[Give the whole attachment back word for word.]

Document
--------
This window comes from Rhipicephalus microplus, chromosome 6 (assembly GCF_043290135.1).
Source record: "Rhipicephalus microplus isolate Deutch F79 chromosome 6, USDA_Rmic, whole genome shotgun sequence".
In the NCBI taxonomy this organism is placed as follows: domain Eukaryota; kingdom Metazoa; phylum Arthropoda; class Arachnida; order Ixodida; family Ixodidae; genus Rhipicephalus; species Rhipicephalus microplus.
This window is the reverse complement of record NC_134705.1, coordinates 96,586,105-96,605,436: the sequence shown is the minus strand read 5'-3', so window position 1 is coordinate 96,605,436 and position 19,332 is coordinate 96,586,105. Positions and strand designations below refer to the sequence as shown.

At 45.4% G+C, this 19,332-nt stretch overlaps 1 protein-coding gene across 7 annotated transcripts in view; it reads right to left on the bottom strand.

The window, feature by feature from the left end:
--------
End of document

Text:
This window comes from Rhipicephalus microplus, chromosome 6 (assembly GCF_043290135.1).
Source record: "Rhipicephalus microplus isolate Deutch F79 chromosome 6, USDA_Rmic, whole genome shotgun sequence".
In the NCBI taxonomy this organism is placed as follows: domain Eukaryota; kingdom Metazoa; phylum Arthropoda; class Arachnida; order Ixodida; family Ixodidae; genus Rhipicephalus; species Rhipicephalus microplus.
This window is the reverse complement of record NC_134705.1, coordinates 96,586,105-96,605,436: the sequence shown is the minus strand read 5'-3', so window position 1 is coordinate 96,605,436 and position 19,332 is coordinate 96,586,105. Positions and strand designations below refer to the sequence as shown.

At 45.4% G+C, this 19,332-nt stretch overlaps 1 protein-coding gene across 7 annotated transcripts in view; it reads right to left on the bottom strand.

The window, feature by feature from the left end: